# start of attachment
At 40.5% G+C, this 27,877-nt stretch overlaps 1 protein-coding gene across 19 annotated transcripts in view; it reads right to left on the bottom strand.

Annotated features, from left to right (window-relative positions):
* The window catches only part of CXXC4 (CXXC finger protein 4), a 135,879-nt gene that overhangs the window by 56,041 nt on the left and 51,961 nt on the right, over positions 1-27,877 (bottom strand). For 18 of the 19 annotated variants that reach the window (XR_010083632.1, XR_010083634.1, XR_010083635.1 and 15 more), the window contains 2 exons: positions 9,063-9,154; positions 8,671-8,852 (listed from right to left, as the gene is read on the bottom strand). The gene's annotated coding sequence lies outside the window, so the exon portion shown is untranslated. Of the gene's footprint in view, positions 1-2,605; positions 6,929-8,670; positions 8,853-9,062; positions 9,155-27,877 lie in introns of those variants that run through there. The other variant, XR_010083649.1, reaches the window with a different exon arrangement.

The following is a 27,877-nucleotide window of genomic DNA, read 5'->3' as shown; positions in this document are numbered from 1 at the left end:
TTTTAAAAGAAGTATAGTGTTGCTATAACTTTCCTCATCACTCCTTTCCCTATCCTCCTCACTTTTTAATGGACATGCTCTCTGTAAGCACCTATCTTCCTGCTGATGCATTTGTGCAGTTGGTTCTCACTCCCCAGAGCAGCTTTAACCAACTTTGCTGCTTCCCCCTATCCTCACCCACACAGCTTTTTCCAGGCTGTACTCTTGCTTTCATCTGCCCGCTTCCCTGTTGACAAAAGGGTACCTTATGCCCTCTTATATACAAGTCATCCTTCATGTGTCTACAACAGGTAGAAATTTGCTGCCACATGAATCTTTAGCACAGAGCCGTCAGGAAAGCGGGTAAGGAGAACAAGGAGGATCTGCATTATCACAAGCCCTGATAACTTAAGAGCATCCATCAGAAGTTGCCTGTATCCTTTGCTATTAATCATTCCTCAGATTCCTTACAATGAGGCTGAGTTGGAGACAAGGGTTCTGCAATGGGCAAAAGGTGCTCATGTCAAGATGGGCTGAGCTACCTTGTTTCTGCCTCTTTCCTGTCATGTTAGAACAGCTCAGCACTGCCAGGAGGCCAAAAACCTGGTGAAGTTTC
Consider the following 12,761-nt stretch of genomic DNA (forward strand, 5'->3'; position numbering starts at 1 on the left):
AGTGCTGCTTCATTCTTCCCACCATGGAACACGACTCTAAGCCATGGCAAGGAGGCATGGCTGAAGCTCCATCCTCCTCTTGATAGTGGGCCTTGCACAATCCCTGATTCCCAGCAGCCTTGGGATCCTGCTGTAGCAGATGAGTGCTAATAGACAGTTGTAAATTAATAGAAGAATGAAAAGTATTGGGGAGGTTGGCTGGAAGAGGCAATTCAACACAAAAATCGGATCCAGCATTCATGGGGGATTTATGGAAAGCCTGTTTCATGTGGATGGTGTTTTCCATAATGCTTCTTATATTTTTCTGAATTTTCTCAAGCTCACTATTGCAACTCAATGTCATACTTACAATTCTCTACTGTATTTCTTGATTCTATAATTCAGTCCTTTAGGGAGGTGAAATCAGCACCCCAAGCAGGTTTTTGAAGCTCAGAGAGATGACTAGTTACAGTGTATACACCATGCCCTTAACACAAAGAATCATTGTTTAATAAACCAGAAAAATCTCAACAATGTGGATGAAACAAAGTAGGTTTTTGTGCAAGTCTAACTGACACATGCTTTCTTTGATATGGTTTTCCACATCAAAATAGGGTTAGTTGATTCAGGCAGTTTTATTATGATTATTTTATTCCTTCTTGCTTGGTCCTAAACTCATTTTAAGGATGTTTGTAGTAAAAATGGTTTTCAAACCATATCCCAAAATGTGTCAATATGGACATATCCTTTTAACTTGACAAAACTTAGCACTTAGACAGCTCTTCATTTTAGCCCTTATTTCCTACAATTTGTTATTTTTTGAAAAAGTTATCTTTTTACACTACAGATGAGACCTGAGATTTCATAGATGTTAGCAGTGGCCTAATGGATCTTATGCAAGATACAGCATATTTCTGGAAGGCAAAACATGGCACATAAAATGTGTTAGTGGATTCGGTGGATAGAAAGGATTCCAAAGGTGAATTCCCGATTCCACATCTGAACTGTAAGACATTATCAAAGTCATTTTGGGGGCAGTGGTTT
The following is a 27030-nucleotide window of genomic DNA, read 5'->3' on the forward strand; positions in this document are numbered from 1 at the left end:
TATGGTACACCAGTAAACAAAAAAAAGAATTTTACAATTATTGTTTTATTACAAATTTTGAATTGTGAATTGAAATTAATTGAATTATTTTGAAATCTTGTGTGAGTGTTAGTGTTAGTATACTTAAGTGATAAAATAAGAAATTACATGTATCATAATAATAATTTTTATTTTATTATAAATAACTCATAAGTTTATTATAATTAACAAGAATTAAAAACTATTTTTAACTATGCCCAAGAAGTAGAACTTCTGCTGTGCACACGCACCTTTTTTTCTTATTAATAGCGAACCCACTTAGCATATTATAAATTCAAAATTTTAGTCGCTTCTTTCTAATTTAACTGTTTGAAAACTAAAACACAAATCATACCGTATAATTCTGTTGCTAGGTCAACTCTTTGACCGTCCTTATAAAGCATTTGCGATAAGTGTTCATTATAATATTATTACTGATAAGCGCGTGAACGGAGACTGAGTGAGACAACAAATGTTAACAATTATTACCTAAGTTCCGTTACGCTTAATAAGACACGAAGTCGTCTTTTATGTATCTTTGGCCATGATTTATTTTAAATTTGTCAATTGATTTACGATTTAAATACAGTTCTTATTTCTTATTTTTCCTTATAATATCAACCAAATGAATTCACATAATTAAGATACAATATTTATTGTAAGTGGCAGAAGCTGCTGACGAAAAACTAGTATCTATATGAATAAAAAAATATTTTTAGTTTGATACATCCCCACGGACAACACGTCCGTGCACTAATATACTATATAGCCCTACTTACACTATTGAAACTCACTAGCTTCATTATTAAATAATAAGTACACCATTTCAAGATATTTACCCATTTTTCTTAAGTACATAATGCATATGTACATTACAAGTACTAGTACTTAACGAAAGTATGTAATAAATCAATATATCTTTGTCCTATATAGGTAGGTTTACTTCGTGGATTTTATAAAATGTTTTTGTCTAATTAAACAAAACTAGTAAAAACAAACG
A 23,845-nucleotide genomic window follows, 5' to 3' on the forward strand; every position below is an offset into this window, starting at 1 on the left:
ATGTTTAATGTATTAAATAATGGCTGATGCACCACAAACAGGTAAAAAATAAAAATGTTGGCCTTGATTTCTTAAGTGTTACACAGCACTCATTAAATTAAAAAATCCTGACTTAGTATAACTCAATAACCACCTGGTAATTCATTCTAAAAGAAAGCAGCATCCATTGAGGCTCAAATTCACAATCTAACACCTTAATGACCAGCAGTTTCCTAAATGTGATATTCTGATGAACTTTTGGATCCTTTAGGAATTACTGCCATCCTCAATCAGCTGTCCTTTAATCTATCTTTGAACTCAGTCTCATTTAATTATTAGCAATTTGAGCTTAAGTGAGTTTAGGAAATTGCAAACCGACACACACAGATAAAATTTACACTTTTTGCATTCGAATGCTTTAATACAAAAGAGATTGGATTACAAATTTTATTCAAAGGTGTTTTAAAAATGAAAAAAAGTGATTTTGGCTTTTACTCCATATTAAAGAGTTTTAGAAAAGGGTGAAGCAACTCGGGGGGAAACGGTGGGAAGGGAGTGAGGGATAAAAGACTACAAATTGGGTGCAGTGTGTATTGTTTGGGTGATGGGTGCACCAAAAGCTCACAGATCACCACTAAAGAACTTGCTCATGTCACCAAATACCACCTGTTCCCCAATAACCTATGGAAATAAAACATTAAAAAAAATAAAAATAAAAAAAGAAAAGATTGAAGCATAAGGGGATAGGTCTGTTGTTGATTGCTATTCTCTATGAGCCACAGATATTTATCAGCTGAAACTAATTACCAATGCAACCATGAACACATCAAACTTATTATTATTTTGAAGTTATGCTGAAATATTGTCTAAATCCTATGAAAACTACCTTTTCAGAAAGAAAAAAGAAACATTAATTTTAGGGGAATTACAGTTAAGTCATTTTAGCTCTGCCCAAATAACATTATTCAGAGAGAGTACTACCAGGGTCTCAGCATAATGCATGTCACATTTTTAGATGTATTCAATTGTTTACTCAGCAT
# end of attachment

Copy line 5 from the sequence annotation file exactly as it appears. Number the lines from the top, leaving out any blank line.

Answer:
TTTTAAAAGAAGTATAGTGTTGCTATAACTTTCCTCATCACTCCTTTCCCTATCCTCCTCACTTTTTAATGGACATGCTCTCTGTAAGCACCTATCTTCCTGCTGATGCATTTGTGCAGTTGGTTCTCACTCCCCAGAGCAGCTTTAACCAACTTTGCTGCTTCCCCCTATCCTCACCCACACAGCTTTTTCCAGGCTGTACTCTTGCTTTCATCTGCCCGCTTCCCTGTTGACAAAAGGGTACCTTATGCCCTCTTATATACAAGTCATCCTTCATGTGTCTACAACAGGTAGAAATTTGCTGCCACATGAATCTTTAGCACAGAGCCGTCAGGAAAGCGGGTAAGGAGAACAAGGAGGATCTGCATTATCACAAGCCCTGATAACTTAAGAGCATCCATCAGAAGTTGCCTGTATCCTTTGCTATTAATCATTCCTCAGATTCCTTACAATGAGGCTGAGTTGGAGACAAGGGTTCTGCAATGGGCAAAAGGTGCTCATGTCAAGATGGGCTGAGCTACCTTGTTTCTGCCTCTTTCCTGTCATGTTAGAACAGCTCAGCACTGCCAGGAGGCCAAAAACCTGGTGAAGTTTC